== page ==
Time for UNASUR to Defuse the Crisis in Venezuela
Time for UNASUR to Defuse the Crisis in Venezuela
Barbados Deal Sets Venezuela on a Rocky Path to Competitive Polls
Barbados Deal Sets Venezuela on a Rocky Path to Competitive Polls
Statement / Latin America & Caribbean 3 minutes

Time for UNASUR to Defuse the Crisis in Venezuela

If Venezuela is not to continue sliding toward violent confrontation, the international community - in particular the members of the Union of South American Nations (UNASUR) (Argentina, Bolivia, Brazil, Chile, Colombia, Ecuador, Guyana, Paraguay, Peru, Suriname and Uruguay, in addition to Venezuela) - must urgently devise measures that contribute to resolution of the grave political and economic crisis. 

That crisis continues to deepen, with no solution in sight. The recent visit by three foreign ministers (Colombia, Ecuador and Brazil) and the UNASUR secretary general “opened up avenues for political dialogue that had remained closed for over a year”, according to the regional organisation, but in the view of the opposition served only to validate “imaginary coup plots”. More than twelve months have passed since violence broke out on the streets, political polarisation is worse than ever, and UNASUR has stumbled in its attempts to deal with the first serious crisis it has faced.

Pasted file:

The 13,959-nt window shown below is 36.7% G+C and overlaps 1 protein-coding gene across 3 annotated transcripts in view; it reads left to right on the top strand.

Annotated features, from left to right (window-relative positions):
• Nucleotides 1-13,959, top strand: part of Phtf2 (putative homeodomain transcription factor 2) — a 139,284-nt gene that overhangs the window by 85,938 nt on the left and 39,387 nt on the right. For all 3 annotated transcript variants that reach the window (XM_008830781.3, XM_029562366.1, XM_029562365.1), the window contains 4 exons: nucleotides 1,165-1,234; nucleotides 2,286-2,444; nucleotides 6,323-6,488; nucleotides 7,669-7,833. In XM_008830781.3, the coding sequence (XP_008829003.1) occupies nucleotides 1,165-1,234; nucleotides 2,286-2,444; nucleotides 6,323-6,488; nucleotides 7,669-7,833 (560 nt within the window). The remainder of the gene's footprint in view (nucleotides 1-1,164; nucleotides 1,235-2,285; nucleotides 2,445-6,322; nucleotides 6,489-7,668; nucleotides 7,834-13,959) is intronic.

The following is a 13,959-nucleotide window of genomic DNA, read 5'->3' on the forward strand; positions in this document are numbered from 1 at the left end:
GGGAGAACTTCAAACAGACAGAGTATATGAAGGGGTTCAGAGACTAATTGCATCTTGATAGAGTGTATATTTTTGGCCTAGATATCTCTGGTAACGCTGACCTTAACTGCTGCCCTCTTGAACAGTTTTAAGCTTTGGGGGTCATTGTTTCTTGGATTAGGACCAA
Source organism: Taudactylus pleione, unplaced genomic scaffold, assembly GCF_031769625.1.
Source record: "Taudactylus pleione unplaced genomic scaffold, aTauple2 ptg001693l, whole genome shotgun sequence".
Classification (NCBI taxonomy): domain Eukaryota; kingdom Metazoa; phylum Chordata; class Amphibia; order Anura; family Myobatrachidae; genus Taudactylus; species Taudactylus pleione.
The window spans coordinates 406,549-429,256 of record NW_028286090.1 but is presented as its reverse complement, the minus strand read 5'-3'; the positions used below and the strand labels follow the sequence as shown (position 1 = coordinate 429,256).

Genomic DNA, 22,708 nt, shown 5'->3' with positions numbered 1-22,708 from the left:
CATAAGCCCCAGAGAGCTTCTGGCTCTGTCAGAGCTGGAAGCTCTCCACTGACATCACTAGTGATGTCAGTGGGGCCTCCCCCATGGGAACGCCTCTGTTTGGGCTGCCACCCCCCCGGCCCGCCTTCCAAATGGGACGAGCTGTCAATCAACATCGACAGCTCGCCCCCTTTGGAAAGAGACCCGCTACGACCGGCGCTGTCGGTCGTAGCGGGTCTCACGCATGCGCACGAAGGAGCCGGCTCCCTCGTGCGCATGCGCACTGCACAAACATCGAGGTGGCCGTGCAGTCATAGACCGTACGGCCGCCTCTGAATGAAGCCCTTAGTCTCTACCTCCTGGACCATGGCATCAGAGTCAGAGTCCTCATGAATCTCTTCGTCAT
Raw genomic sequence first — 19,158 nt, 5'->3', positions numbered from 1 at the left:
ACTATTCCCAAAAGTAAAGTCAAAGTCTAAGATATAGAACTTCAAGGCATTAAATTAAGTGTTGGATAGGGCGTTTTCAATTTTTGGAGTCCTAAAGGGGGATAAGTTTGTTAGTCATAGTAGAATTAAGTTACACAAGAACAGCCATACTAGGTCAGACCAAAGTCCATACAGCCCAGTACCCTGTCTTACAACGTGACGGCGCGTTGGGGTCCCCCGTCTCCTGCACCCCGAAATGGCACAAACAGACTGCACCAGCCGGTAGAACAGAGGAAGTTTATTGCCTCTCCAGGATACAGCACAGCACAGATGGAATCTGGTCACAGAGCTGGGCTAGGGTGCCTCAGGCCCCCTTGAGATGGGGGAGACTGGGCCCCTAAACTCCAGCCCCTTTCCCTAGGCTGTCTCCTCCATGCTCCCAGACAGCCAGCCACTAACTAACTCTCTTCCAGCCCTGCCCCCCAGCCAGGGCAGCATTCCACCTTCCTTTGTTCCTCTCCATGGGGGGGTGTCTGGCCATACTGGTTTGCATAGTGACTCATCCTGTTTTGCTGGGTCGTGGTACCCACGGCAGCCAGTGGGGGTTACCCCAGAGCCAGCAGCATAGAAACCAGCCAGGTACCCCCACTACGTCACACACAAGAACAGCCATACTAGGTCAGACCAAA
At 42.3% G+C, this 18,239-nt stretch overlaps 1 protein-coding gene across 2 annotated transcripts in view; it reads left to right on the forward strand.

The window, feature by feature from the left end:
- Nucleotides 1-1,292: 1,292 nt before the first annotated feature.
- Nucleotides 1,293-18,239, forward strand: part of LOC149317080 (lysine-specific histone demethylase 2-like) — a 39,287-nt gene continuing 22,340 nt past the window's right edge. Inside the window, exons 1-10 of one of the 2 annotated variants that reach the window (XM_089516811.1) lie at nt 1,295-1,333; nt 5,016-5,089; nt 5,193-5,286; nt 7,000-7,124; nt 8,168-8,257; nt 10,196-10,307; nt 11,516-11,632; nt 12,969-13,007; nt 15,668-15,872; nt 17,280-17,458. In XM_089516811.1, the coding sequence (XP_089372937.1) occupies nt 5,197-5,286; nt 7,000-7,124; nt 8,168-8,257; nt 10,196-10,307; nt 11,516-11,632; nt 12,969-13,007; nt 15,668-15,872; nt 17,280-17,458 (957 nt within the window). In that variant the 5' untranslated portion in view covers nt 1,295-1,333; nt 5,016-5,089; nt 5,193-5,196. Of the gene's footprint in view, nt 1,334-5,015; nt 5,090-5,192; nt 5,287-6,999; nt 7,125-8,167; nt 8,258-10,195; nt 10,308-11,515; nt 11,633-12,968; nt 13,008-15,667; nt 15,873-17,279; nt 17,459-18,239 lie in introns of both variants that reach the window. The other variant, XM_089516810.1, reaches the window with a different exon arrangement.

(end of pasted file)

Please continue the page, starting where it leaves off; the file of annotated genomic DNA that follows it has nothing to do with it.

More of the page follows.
Crisis Group has repeatedly pointed out in reports, memorandums, letters and other formats that UNASUR is the only multilateral body acceptable to the government, opposition and Venezuelan society as a whole that is in a position to convene a national dialogue which might free the country from the “zero-sum game” that characterises its politics. Its mediation became especially vital following the 2014 violence, the imprisonment of protesters and the repression of opposition leaders.

The collapse in recent months of the international price of petroleum, on which the Venezuelan economy is almost entirely dependent, has brought an extra element of urgency. With the country facing a halving of its oil income in 2015, on top of an existing economic crisis, severe shortages of basic goods and triple-digit inflation threaten to provoke a social explosion almost irrespective of developments on the political front.

It was fundamental that the two sides should work toward a solution within the framework of the 1999 constitution and abstain from seeking sudden regime-change. But it was also vital that the government should respect civil liberties and curb human rights abuses. The latter requirement was flouted with the detention on 19 February of Antonio Ledezma, the mayor of metropolitan Caracas, and the refusal to free Leopoldo López and other political prisoners.